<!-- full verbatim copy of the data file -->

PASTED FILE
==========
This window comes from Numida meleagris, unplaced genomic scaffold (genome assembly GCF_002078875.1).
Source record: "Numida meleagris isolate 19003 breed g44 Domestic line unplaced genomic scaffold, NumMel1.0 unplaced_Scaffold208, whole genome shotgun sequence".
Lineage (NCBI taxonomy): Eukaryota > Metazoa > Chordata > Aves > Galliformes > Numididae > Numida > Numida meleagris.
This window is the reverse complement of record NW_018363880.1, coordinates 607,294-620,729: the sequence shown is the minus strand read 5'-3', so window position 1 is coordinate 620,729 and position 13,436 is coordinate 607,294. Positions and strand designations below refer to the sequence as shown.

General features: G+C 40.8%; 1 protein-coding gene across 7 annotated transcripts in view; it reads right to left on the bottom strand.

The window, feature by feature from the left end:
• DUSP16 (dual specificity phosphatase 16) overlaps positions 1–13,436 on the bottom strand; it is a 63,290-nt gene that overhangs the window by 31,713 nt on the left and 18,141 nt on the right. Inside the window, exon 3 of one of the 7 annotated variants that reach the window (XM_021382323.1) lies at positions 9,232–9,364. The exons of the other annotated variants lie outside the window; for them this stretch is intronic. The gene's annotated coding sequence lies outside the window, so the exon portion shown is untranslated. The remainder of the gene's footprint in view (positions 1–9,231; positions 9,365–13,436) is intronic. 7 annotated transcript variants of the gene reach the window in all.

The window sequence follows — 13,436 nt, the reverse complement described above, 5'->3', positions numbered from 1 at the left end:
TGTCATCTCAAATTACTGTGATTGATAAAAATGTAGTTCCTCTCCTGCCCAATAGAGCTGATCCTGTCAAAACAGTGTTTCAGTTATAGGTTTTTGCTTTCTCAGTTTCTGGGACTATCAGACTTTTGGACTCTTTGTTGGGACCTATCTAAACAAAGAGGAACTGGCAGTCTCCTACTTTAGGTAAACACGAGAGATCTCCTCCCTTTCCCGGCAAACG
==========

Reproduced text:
This window comes from Numida meleagris, unplaced genomic scaffold (genome assembly GCF_002078875.1).
Source record: "Numida meleagris isolate 19003 breed g44 Domestic line unplaced genomic scaffold, NumMel1.0 unplaced_Scaffold208, whole genome shotgun sequence".
Lineage (NCBI taxonomy): Eukaryota > Metazoa > Chordata > Aves > Galliformes > Numididae > Numida > Numida meleagris.
This window is the reverse complement of record NW_018363880.1, coordinates 607,294-620,729: the sequence shown is the minus strand read 5'-3', so window position 1 is coordinate 620,729 and position 13,436 is coordinate 607,294. Positions and strand designations below refer to the sequence as shown.

General features: G+C 40.8%; 1 protein-coding gene across 7 annotated transcripts in view; it reads right to left on the bottom strand.

The window, feature by feature from the left end:
• DUSP16 (dual specificity phosphatase 16) overlaps positions 1–13,436 on the bottom strand; it is a 63,290-nt gene that overhangs the window by 31,713 nt on the left and 18,141 nt on the right. Inside the window, exon 3 of one of the 7 annotated variants that reach the window (XM_021382323.1) lies at positions 9,232–9,364. The exons of the other annotated variants lie outside the window; for them this stretch is intronic. The gene's annotated coding sequence lies outside the window, so the exon portion shown is untranslated. The remainder of the gene's footprint in view (positions 1–9,231; positions 9,365–13,436) is intronic. 7 annotated transcript variants of the gene reach the window in all.

The window sequence follows — 13,436 nt, the reverse complement described above, 5'->3', positions numbered from 1 at the left end:
TGTCATCTCAAATTACTGTGATTGATAAAAATGTAGTTCCTCTCCTGCCCAATAGAGCTGATCCTGTCAAAACAGTGTTTCAGTTATAGGTTTTTGCTTTCTCAGTTTCTGGGACTATCAGACTTTTGGACTCTTTGTTGGGACCTATCTAAACAAAGAGGAACTGGCAGTCTCCTACTTTAGGTAAACACGAGAGATCTCCTCCCTTTCCCGGCAAACG